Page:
Emma Creasey has always been imaginative, but throughout her childhood, her creativity expressed itself in different ways. She can’t remember the first time she picked up a paintbrush, but she can remember forever writing stories, poems and drawing.
‘As I got older I started to develop a deeper appreciation for film, music, books and art,’ she says. ‘I really loved paying attention to certain song lyrics, or letting myself get lost in a book, so I think in the back of my mind I had this constant desire to create something myself, to explore my own ideas.’
A desire to envelope herself in these imaginary worlds filled with characters, complexity and nuance energises her painting now, and propels her practice forwards.
Each of Emma’s canvases sees weird, uncanny and intriguing scenes realised in distinct brushstrokes and inviting colour palettes. She invents entire narratives while she works, intuitively punctuating scenes with stray items of clothing, strange delicacies and out-of-place objects. If you look long enough and hard enough, new pockets of weirdness unfold themselves.
Hello Em! Let’s get straight into it. What brought you to painting and How did you learn your craft?
I started working full time straight out of high school and didn’t go to uni. I learnt through practice, mostly feeling my way through and paying attention to what did and didn’t work. It was difficult when my ideas weren’t translating, but then I would have these shifts where something would work, and that would motivate me to keep going.
What’s your typical subject matter?
For a while now the subject matter has been food, however recently it has become more about entire scenes, and women have started to enter the paintings.
A theme I have been exploring is the potential for multiple realities to exist, for example creating scenes that could seem pleasurable but at a closer glance appear more sinister, or scenes that blend elements of interior and outdoor space together. For me this mirrors life and the way people can experience different versions of themselves or each other, or have different perspectives on a shared experience.
Your paintings are so loaded with texture and scenery. What’s your relationship to storytelling and narrative?
With my earlier work I was really interested in how I could influence the mood of the painting, how a certain tonality or the placement of a dish of food could allude to this feeling of anticipation, or loneliness or romance. I think that’s where my relationship to storytelling started to come in, and now I spend a lot more time thinking about the worlds I’m creating within each painting. I enjoy thinking about the characters and the scene as something that really exists, almost like a film on pause, which allows for a narrative around what might be happening if someone pressed play.
I also read a lot, and I know that influences my paintings. One of my favourite writers is Ottessa Moshfegh, when I read her books the details play out very visually for me. In a way painting feels like reading in reverse, the visual image starts to unfold and then the story follows.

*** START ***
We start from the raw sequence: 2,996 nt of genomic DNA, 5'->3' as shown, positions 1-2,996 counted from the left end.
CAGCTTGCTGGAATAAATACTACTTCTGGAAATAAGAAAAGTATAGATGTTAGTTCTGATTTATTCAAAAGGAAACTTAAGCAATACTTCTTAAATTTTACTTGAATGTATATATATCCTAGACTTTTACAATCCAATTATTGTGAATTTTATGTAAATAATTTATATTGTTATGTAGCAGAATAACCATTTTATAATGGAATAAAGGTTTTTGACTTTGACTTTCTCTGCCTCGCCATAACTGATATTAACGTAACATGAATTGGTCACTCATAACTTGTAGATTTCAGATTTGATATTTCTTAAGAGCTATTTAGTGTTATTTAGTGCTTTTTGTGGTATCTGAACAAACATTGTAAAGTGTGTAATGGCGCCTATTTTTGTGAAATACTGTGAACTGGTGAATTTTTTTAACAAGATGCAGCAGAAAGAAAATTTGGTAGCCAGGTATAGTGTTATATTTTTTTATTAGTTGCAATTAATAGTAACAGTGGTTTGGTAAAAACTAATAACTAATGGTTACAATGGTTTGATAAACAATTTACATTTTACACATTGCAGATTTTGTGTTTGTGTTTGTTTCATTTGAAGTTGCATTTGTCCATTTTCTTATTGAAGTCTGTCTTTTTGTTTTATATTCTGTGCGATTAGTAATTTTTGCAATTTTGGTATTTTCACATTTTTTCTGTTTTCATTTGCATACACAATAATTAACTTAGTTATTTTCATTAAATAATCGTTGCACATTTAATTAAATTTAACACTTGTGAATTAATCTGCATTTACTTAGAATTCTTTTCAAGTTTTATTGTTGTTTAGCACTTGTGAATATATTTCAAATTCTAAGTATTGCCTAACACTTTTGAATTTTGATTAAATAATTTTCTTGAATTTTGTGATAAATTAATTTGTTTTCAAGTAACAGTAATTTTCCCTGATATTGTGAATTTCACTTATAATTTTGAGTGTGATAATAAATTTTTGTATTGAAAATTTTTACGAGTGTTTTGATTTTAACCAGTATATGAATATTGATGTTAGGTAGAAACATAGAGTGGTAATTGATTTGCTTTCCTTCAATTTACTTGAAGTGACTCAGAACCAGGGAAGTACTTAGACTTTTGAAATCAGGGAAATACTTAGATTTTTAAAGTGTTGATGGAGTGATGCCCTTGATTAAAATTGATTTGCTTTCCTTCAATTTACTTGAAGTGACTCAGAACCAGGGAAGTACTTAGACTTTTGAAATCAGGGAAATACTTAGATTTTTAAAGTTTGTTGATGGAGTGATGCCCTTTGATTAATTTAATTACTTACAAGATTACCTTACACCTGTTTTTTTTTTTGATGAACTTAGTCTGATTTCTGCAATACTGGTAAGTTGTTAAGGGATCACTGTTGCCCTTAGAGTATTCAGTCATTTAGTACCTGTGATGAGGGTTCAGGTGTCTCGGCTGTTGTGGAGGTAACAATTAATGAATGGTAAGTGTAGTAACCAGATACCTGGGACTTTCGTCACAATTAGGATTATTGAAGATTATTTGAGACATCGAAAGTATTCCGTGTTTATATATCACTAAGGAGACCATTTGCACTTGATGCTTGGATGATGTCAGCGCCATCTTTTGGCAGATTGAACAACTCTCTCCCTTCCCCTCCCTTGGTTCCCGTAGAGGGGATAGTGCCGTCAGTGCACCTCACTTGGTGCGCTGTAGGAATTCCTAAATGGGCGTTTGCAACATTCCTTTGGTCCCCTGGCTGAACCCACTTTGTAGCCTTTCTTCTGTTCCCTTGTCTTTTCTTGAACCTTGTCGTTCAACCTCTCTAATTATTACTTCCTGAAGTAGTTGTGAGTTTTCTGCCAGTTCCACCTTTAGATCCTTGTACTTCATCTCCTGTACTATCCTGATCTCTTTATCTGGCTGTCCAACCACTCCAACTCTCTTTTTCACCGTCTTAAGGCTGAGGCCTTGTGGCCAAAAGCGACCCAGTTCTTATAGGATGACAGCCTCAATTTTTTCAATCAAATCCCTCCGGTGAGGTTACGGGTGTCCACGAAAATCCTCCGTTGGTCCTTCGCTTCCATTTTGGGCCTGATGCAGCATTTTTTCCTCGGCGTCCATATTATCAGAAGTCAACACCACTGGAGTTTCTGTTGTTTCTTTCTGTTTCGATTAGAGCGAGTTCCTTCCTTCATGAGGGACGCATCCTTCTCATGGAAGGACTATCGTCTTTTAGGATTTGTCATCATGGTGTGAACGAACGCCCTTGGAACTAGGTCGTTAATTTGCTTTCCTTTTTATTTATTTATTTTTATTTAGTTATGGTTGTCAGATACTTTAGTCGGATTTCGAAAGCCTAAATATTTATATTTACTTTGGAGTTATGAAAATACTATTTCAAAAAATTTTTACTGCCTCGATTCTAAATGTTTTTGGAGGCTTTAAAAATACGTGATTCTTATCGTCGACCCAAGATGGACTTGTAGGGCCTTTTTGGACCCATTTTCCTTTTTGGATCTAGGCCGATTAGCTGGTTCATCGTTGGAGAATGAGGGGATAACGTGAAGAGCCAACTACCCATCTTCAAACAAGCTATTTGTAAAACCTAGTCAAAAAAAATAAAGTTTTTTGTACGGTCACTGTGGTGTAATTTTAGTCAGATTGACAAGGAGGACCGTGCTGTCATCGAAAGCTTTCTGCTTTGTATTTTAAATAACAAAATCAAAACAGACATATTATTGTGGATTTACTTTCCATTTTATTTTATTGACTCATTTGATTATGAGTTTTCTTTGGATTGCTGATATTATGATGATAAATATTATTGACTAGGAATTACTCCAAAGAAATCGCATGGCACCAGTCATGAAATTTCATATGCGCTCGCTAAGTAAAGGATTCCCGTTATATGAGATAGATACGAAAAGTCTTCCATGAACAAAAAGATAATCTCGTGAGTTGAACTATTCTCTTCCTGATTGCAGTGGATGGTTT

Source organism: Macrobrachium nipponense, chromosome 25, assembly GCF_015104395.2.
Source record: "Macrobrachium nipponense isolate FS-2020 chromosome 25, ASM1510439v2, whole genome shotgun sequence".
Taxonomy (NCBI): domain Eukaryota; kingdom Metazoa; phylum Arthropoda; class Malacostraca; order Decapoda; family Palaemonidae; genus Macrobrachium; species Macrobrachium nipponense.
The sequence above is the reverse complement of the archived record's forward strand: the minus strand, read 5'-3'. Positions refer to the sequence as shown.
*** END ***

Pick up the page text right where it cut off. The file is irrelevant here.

Do you have any key references or inspirations?
Chloe Wise is a big source of inspiration for me. Visually I am very drawn to her work, she is like a marker in the far, far distance of the kind of skill level I hope to have one day. I love her colour choices, the way she captures food and the expressions of her subjects, the dark humour and political undertones behind her work.
I saw the Salvador Dali ‘Honey is Sweeter than Blood’ painting for the first time a couple of months ago and that has also played a part in the direction my work is now going. Because my paintings are imagination-based and I don’t use image references something really clicked when I saw that, it felt like a little nudge to say hey your work doesn’t have to be tethered to reality, it doesn’t have to make sense.
Tell us about your upcoming ‘Between Painters’ collaboration.
The exhibition is between a group of female identifying and non binary artists across Australia, curated by the amazing Charlotte Alldis. I’ve been paired up with Ileigh Hellier, a Newcastle based painter who creates really incredible work. We have planned out our concepts together over the phone and via email. As we aren’t based in the same state we have decided to create two large paintings for the exhibition, each of us starting one, then having that couriered to the other for completion.
I think it will be a challenge to let a work go half finished, and even more of a challenge to receive a half complete work, that’s such a big lesson in trust, but I’m really excited to see how it all comes together. IIeigh and I will aim to start each work at the same time so we can connect during the process of painting as well.
What does art-making mean to you, and what do you hope to communicate?
Art-making is a way to express my imagination. The process of making art is like opening up a dialogue between one part of myself to another. The part of me that takes action, or exists to make logical decisions, can better connect to the part of me that receives inspiration for ideas or acts intuitively.
I’m really not sure what I hope to communicate with my work, I’m not sure that I specifically want to communicate anything. I guess at the very least I just want to share my ideas, and if someone is viewing my work and considering the story, is considering that there could be more to it than meets the eye, then I don’t think I could ask for more than that.